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It looks like the uneasy alliance just got a whole lot uneasier, as Yahoo Japan choose to adopt Google search over their compatriots Bing.
Whilst not a market that is generally discussed on these shores, suddenly Japanese search takes on a whole new perspective as Yahoo opt for Google search. Microsoft reacted, somewhat unsurprisingly, with anger claiming that it would give Google “virtually 100 percent of all searches in Japan.” [Source: PC World | Microsoft Cries Foul Over Google Tie-up With Yahoo Japan].
Yahoo controls a solid 88.8% share in the market in Japan so are far and away the dominant search engine in the region [source: comScore – although you may want to read our earlier post first – comScore Admit Gaffe with Yahoo Traffic Statistics]. So Microsoft’s angst is understandable. Whilst the Bing tie-in doesn’t stretch to this market, they would perhaps be hoping for a little solidarity in their supposed joint fight against Google.
So is this a small crack already in the YaBing merger? Well it certainly won’t help, but as Yahoo doesn’t actually have a controlling stake of their Japanese wing (see PC World article), it is perhaps forgivable. The anticompetitive argument seems reasonable, particularly in light of previous merger attempts by the two elsewhere. However, when you’ve got 88.8% of the market sewn up already, it would be a challenge to incorporate any search engine without triggering some kind of monopoly legislation.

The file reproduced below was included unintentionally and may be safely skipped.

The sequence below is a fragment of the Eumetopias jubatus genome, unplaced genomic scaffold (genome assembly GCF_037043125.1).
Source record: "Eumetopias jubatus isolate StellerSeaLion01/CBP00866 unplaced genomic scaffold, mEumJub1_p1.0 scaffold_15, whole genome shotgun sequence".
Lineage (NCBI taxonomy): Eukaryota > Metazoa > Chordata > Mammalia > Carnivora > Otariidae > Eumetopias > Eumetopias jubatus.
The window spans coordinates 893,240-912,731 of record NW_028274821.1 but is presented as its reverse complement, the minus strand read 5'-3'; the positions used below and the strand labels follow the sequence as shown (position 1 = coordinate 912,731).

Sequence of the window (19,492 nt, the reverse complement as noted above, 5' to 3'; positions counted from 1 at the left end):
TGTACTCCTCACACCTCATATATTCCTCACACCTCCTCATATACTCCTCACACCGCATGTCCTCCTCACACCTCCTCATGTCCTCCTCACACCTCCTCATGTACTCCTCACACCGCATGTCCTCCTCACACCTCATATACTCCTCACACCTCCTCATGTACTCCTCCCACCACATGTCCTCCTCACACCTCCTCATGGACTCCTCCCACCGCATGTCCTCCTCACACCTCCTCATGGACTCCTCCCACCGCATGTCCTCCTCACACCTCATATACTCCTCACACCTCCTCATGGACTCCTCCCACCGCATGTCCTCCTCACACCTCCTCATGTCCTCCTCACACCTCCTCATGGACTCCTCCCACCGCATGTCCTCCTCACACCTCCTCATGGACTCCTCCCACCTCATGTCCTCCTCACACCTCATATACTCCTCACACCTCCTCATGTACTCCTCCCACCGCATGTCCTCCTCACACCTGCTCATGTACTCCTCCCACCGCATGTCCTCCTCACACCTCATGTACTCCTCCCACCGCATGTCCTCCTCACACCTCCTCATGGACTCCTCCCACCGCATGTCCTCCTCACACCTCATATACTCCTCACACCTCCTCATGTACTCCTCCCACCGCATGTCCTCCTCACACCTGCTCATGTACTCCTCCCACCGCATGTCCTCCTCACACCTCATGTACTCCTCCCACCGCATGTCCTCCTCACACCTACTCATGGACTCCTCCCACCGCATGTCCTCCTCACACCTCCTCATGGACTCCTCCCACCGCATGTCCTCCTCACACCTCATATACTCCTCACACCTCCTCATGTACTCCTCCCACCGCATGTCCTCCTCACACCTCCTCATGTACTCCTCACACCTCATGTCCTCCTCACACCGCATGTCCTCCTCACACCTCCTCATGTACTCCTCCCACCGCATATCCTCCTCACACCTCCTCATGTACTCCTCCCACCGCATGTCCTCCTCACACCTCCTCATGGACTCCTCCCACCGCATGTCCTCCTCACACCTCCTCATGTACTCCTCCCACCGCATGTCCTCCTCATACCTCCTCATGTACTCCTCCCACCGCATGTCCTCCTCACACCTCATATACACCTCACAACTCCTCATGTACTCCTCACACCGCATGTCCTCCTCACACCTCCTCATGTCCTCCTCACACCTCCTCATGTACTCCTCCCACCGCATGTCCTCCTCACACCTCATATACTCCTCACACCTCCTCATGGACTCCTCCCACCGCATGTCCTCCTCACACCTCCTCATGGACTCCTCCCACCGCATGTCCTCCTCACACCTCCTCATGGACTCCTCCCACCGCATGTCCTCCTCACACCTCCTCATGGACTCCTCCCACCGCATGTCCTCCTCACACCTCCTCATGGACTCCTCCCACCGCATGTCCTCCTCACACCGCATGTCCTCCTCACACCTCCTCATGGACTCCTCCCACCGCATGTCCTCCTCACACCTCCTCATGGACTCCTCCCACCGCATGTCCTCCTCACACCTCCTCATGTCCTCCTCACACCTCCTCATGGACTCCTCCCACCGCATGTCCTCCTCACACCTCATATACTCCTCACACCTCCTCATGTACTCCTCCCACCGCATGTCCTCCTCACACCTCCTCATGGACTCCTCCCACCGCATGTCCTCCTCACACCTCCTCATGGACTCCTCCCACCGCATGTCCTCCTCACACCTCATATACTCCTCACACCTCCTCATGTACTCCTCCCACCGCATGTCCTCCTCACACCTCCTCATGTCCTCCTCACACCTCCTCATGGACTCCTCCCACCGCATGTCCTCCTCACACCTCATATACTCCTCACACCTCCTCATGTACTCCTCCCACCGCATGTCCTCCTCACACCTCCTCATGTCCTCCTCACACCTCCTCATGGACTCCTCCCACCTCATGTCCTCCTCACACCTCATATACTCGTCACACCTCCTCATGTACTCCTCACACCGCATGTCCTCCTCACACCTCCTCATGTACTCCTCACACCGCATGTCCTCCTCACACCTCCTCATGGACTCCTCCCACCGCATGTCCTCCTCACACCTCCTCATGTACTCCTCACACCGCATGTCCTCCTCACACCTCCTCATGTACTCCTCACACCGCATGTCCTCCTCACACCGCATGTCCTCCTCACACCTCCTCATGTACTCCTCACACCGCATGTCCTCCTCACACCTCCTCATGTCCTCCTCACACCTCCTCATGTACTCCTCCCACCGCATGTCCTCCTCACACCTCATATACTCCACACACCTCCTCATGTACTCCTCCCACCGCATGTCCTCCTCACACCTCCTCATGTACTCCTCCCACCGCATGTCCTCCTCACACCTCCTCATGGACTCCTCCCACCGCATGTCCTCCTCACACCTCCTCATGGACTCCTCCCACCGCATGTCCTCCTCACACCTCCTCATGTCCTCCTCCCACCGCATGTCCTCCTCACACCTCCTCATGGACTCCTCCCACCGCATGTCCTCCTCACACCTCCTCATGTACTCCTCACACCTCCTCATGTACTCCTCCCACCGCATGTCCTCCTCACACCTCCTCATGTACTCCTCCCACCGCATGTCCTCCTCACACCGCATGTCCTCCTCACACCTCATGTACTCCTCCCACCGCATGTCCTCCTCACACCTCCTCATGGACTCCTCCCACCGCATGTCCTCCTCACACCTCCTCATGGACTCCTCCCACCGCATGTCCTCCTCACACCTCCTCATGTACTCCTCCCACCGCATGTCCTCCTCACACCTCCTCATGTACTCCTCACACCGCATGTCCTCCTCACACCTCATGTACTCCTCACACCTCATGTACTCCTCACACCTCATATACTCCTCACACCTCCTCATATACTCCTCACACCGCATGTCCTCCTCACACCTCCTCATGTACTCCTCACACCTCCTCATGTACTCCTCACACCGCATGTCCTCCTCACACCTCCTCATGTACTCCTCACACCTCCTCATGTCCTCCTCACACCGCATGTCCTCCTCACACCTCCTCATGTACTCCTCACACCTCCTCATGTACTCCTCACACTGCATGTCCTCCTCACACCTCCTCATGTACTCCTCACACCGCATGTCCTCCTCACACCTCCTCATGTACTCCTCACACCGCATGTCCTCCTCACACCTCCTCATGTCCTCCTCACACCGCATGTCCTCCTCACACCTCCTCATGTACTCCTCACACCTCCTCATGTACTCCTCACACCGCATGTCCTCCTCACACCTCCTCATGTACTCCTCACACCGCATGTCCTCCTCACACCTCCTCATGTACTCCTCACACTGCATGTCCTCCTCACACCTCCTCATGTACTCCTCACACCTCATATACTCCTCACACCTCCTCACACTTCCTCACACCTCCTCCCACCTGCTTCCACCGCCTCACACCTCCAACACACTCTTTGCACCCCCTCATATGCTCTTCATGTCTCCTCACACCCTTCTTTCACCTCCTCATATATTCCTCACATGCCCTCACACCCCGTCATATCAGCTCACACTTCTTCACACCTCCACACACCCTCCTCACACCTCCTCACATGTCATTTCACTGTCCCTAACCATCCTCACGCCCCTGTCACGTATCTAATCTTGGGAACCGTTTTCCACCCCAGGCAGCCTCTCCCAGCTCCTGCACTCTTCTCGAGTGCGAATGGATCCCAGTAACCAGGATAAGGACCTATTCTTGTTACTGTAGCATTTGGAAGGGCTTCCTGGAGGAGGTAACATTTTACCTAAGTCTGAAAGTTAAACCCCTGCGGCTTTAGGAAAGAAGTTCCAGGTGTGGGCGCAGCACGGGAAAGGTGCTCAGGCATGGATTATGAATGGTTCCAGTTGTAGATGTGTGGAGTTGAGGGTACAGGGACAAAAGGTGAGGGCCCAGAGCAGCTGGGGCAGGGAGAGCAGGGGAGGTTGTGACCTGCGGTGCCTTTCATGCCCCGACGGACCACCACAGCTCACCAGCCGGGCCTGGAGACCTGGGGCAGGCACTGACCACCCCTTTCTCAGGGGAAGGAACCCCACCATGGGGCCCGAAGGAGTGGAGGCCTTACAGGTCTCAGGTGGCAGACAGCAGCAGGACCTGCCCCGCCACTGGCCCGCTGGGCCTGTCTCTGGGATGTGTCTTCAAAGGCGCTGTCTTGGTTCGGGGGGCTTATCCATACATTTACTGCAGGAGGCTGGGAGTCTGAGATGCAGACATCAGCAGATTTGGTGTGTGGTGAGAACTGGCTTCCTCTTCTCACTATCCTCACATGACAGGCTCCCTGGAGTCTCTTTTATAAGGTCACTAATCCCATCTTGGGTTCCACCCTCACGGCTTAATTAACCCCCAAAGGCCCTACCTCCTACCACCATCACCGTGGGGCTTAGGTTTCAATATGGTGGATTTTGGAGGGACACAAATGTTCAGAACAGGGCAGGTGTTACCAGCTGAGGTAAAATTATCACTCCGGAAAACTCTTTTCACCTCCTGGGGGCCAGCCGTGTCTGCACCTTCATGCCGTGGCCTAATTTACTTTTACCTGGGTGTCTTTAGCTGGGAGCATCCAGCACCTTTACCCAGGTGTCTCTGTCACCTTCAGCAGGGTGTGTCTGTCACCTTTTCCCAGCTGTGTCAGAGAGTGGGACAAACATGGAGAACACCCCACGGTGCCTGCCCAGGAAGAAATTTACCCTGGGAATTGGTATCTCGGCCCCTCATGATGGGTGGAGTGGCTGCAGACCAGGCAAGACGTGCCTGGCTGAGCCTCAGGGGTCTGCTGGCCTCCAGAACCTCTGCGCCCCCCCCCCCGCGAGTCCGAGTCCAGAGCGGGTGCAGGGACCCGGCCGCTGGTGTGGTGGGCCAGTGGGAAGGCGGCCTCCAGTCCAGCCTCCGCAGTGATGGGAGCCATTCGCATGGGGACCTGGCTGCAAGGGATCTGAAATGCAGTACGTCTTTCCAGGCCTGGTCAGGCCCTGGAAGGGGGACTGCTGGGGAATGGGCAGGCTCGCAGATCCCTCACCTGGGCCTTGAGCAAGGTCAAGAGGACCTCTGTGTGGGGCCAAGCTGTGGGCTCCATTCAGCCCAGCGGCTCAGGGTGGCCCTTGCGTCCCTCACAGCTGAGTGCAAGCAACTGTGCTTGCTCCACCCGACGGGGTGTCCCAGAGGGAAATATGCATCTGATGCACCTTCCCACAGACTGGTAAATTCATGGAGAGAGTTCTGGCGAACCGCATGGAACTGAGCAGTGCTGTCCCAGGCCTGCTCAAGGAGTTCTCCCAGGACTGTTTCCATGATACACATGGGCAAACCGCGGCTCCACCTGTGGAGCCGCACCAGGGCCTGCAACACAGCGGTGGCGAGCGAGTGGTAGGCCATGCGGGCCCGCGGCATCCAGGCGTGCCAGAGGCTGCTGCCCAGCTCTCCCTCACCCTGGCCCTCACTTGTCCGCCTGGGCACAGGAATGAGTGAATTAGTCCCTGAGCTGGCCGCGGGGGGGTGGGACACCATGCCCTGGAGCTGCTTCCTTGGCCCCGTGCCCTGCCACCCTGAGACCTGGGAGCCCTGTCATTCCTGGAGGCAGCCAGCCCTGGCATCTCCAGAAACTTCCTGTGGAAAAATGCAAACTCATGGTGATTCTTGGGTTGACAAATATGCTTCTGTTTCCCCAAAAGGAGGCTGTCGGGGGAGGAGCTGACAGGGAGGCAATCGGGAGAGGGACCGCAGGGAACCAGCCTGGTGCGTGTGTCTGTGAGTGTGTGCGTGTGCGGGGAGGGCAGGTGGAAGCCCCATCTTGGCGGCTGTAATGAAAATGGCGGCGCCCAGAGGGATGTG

Of course this will all be played down and shouldn’t have a major bearing on the relationship between Yahoo and Bing here or in the U.S. Although I have a funny feeling that I’ll be referencing this post in months to come when the search alliance faces far tougher tests. Nevertheless, not a good start.
Last month, we tuned in to listen to our very own Samantha Noble become a radio star. As a guest on Xan Phillips’ The Business on Voice FM, a programme dedicated to promoting the good news stories about business from the Southampton area and beyond, Sam shared her insights into paid media.
The Drum Network has launched a new initiative called ‘Create Britain’ which aims to show the world that Great Britain is still an awesomely creative marketplace, despite Brexit.
Create Britain is an online interactive map that invites businesses from the creative industry to contribute a short video to claim their own pin on the map that links to their video clip. The video clips need to answer one question: ‘What makes British creativity so great?’.